The recorded-acted word, as opposed to the live-acting word, lives in its own defined space of premeditation. This is not taking into account the possible visual aspects of the acted word. In a sense the only differences sensually would be the audio speakers. If while at a live theatrical piece, one which is amplified through audio speakers by any means to the extent where I would be unable to distinguish any of the dialogue whatsoever from the actors on the stage, but only through the speakers; if I close my eyes and only hear that through the audio system, I am more or less listening to recorded music and speech. I must draw the distinction at the point where what is done live can be exactly reproduced in a set of headphones. In explicitly technical terms, live acted-word-amplified is pre-recorded, as it is passed through a recording and redistribution mechanism to the hearer without any vestige left from the original speaker’s voice, the source.
This leads one directly to the question of how necessary is the speaker’s voice to the fundamental live presence that separates theatre from film, just as considering how necessary peripheral vision is leads one to question the separation of live theatre from live television broadcasts, especially live television broadcasts of live theatre. For even in that situation the built in chaos of live performance and its standard by-product of a unique and unrepeatable representation remains. There the only difference is the peripheral vision, and the sound. The framing and the sound in this day and age are all that separates live theatre from film and television as two separate arts. Of course going to a theatre is an event in itself quite separate from sitting on your couch, but even this is essentially framing.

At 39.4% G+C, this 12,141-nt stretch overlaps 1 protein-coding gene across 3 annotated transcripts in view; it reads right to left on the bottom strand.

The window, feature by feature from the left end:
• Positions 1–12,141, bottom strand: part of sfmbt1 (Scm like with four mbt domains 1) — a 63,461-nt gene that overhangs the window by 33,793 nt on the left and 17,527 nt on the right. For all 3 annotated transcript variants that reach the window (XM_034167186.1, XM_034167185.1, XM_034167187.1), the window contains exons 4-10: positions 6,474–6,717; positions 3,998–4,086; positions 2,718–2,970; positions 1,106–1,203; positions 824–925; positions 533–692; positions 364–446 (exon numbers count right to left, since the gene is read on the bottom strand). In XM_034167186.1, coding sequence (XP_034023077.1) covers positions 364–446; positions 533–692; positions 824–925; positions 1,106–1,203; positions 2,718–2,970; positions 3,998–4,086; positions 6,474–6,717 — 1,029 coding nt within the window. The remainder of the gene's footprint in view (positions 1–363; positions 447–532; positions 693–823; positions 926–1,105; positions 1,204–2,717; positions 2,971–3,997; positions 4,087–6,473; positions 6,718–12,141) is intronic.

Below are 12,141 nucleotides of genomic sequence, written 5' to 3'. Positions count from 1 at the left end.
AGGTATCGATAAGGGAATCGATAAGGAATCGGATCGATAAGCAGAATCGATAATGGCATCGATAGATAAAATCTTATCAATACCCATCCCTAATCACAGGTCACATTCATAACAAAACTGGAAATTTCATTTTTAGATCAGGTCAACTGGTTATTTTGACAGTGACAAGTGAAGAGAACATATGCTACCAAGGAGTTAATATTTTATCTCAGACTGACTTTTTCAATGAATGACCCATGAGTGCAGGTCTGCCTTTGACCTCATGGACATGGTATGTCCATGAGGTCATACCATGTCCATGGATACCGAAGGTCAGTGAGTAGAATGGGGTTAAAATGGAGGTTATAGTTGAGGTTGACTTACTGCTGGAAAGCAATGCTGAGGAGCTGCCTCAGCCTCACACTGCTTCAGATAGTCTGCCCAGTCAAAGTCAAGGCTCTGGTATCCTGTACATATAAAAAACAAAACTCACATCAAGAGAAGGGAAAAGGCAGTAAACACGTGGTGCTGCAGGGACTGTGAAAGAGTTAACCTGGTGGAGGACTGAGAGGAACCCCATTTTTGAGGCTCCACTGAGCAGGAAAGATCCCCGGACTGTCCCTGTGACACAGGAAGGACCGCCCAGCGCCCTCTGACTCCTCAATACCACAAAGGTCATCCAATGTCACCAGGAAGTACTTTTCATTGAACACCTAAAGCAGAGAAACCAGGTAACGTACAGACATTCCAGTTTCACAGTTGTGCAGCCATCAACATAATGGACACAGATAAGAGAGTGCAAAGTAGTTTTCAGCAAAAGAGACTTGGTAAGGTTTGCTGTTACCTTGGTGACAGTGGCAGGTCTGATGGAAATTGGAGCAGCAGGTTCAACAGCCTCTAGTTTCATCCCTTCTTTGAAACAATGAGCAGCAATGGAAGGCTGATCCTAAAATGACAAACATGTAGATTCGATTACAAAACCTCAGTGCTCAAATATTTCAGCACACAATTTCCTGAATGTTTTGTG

What I am attempting to do finds its origins in the thought above. I will take a fairly typical realistic scene from Edward Albee’s Who’s Afraid of Virginia Woolf, the opening scene, to be precise, and direct and block it as a typical piece. The spoken lines of the actors will be entirely pre-recorded from the last rehearsal of the scene, and played over the presentation with the actors performing all characterizations as before, except not actually voicing the words. In essence I will be fabricating as close as possible the side effect of amplified theatre, but in a way so as to isolate it and study its effects. Interspersed throughout the scene will be sections where the actors will override the pre-recorded soundtrack and the lines will be vocalized to create a contrast between nothing but the sound quality of the dialogue. It is this specific contrast in which I am interested.
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